Working on this project has been the an incredible journey! One of self-discovery, excitement, and humility. I would like to introduce you to Sally Nyolo – another hybrid like me who left Cameroon at the age of 13 for Paris, France.  An amazing African artist with an eccletic rhytmic blend of her dual cultural heritage and different languages. After experiencing international acclaim and success, she extended the same opportunity to fellow up and coming Cameroonian artists by opening up a recording studio in Yaounde (Mont Febe). Enjoy the beats from the motherland!


Resiliency January 22, 2011

Filed under: Community — Sharon Asonganyi @ 11:19 pm
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Our cultural values and traditions will always permeate our lives, regardless of location. It gives us a sense of community, ethnic pride, purpose, and grounding.


The Girl Effect – Global Development Movement January 21, 2011

Filed under: Community,Inspiration — Sharon Asonganyi @ 10:57 pm
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The Girl Effect videos  truly capture the urgency of NOW when talking about the future of girls globally. Meeting basic needs such as food, health, and education CAN change a life. I am fortunate that life’s circumstances have favored me. Along my journey there have been countless adopted mothers and big sisters, who have invested their time, energies, talents, and resources because they believed in the Who I was becoming…Can you imagine what would happen if women made a personal commitment to support 1 or 2 young ladies outside of their family or friend circles? I dont think it takes  much to make a difference. Sure money is always nice and has great utility – but the most valuable investment one can ever make is that of relationship. Be a mentor and role-model. A postive word has a powerful life giving force, restoring hope and strength when all else fades.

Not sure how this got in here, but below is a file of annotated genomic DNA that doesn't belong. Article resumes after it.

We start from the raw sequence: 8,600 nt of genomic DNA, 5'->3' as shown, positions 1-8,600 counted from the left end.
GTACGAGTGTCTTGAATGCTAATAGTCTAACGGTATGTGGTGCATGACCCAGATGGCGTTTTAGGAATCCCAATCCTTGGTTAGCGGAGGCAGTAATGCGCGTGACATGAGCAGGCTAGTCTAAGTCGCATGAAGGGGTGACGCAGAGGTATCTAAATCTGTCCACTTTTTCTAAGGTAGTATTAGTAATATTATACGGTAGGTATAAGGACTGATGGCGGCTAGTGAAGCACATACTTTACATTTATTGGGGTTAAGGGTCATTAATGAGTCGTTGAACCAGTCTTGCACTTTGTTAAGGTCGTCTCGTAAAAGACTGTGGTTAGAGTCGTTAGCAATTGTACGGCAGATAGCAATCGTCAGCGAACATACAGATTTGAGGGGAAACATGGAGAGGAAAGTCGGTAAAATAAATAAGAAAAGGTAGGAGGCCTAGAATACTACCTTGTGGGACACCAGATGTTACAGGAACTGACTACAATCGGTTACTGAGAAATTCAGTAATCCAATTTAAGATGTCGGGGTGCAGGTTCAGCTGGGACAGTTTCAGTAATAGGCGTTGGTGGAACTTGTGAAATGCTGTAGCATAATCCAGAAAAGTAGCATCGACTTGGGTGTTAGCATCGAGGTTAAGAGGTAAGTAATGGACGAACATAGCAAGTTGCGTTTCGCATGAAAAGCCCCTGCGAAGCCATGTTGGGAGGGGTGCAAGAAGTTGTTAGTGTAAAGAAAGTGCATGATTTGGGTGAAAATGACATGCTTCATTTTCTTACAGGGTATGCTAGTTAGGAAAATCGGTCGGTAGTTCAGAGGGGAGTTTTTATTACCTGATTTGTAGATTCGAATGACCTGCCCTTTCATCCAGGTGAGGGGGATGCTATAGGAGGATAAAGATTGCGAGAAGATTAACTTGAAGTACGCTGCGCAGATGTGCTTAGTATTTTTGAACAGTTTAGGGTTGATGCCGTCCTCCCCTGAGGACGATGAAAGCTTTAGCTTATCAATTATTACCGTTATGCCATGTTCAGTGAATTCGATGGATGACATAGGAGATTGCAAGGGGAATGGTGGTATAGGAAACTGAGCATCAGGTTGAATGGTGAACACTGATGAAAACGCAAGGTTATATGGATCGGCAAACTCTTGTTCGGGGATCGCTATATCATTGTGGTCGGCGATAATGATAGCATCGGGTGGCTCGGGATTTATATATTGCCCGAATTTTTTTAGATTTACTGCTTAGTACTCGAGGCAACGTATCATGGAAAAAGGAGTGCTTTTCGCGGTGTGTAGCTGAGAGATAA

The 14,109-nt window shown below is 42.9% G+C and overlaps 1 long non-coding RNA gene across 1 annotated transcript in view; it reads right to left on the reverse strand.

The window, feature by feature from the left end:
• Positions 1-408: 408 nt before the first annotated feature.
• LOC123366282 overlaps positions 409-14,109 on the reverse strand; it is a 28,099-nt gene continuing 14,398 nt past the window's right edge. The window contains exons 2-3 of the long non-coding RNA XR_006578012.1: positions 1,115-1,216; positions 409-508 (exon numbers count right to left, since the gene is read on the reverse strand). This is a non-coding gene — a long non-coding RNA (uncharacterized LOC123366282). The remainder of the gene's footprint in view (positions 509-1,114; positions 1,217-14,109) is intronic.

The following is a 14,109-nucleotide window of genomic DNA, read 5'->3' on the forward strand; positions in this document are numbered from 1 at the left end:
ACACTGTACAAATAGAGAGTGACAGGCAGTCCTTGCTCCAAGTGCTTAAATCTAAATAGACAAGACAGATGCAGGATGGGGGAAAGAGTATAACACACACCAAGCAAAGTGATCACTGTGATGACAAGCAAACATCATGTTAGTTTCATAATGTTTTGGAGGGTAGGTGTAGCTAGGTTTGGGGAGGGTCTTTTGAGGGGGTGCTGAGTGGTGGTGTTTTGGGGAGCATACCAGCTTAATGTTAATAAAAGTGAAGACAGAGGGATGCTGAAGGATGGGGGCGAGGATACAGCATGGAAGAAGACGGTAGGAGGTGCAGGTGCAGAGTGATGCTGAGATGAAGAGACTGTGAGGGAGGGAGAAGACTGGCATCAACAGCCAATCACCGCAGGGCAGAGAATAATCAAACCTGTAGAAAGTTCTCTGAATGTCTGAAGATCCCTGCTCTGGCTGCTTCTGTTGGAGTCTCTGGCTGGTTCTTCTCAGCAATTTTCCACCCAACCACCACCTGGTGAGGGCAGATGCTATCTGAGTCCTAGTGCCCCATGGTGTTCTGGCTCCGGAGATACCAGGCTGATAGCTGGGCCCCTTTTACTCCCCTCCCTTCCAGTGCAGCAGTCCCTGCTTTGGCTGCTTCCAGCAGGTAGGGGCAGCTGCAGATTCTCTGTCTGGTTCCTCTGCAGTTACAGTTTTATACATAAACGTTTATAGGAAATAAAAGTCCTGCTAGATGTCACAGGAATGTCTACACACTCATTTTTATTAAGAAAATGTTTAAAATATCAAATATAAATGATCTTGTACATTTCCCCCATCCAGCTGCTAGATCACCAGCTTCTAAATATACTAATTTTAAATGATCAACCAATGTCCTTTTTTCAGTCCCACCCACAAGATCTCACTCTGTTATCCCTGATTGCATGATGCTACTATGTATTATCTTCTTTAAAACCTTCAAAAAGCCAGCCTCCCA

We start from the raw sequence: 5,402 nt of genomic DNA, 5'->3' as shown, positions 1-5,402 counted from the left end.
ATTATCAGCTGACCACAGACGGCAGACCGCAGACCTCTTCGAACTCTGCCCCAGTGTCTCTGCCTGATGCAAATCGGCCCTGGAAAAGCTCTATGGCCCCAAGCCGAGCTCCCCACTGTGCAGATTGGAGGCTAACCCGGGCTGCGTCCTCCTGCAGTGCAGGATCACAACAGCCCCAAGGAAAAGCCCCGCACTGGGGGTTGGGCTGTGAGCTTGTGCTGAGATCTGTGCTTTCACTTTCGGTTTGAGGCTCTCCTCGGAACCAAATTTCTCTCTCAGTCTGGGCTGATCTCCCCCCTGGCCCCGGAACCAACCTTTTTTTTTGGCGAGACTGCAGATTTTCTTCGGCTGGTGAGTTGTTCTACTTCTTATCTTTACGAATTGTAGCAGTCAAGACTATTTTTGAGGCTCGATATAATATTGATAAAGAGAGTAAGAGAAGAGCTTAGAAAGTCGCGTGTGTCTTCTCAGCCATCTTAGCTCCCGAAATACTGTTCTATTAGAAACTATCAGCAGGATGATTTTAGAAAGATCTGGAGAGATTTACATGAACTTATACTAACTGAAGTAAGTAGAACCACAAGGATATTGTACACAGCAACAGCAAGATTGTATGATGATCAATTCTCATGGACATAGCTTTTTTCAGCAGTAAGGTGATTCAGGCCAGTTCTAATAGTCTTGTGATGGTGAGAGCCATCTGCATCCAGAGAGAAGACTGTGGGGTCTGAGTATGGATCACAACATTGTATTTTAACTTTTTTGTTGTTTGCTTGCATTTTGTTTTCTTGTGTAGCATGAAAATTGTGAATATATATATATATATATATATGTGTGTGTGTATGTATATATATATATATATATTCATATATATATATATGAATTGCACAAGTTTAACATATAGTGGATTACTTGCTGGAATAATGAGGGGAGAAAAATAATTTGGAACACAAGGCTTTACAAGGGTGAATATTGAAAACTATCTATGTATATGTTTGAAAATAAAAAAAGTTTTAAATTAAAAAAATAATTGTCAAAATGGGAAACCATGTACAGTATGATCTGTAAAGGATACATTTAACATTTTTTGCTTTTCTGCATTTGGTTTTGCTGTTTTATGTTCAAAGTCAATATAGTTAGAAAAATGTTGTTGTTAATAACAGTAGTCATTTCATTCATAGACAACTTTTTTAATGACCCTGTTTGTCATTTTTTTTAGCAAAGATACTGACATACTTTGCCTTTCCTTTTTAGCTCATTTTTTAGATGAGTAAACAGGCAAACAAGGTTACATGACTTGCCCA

Reflection: Dont underestimate the power of that which seems so simple…


The vision behind my mission for African Girls January 20, 2011

So by now you have probably read my few posts and are asking yourself: “Where is she headed?”… Excellent question, so glad you asked!!!

As you are aware from my earlier posts, I am currently in the very early crafting phase of a development and integration program for African young ladies ages 15-24yrs. The vision is to provide a safe supported environment and opportunity where these young ladies can address important issues that come up during the transition process into America. Issues such as identity development, self-awareness, ethnic pride, cultural values and traditions etc. As I continue to review responses to the Threads of Our Fabric project survey that I had implemented in July 2010, most of the main issues identified in almost all of the surveys focused on the lack of information and a support network after entering the United States, and the rude awakening from pre-migration ideation.